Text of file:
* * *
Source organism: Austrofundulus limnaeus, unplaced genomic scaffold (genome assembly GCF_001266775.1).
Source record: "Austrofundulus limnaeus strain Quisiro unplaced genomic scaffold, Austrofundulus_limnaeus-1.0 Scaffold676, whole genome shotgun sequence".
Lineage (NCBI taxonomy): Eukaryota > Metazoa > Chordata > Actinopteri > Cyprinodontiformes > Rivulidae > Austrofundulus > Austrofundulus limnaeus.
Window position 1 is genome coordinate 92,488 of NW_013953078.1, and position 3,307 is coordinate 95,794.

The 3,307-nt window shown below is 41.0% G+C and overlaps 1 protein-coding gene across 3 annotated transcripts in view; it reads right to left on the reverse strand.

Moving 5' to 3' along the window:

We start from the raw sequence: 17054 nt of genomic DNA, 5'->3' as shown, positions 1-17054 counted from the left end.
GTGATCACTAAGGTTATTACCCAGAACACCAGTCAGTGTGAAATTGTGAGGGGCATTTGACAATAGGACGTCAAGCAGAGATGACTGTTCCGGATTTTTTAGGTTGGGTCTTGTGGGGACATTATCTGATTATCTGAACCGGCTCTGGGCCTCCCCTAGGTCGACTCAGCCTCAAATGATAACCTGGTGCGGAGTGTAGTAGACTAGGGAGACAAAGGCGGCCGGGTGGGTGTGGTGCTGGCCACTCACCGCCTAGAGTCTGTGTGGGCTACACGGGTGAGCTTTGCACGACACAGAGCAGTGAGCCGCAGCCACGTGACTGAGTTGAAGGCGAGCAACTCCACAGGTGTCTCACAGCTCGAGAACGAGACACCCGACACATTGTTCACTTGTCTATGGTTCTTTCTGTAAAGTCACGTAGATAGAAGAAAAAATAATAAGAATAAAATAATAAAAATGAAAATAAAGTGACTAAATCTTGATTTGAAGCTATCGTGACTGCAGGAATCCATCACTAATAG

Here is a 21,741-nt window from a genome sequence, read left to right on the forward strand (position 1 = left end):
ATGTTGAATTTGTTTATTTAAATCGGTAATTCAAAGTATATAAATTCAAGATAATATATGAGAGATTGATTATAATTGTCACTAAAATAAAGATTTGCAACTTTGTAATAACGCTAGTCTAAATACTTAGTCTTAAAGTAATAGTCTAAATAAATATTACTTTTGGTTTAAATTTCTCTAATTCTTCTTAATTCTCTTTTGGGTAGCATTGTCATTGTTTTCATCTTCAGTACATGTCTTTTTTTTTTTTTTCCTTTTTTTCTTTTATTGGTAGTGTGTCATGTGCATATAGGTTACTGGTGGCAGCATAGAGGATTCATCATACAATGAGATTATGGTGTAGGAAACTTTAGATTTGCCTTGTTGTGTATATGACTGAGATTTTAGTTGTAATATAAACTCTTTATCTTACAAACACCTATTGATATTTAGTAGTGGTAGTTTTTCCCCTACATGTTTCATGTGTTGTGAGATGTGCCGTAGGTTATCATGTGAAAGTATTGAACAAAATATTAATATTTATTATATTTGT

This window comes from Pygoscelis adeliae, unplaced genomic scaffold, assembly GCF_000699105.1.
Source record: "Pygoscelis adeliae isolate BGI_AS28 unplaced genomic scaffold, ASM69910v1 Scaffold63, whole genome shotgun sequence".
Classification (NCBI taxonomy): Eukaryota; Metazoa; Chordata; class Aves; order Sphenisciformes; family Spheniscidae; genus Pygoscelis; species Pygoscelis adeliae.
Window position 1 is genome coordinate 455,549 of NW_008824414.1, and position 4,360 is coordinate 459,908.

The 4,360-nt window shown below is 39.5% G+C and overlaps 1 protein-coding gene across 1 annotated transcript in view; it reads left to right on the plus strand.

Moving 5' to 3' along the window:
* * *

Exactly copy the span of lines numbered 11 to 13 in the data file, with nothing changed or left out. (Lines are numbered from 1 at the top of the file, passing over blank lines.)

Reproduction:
This window comes from Pygoscelis adeliae, unplaced genomic scaffold, assembly GCF_000699105.1.
Source record: "Pygoscelis adeliae isolate BGI_AS28 unplaced genomic scaffold, ASM69910v1 Scaffold63, whole genome shotgun sequence".
Classification (NCBI taxonomy): Eukaryota; Metazoa; Chordata; class Aves; order Sphenisciformes; family Spheniscidae; genus Pygoscelis; species Pygoscelis adeliae.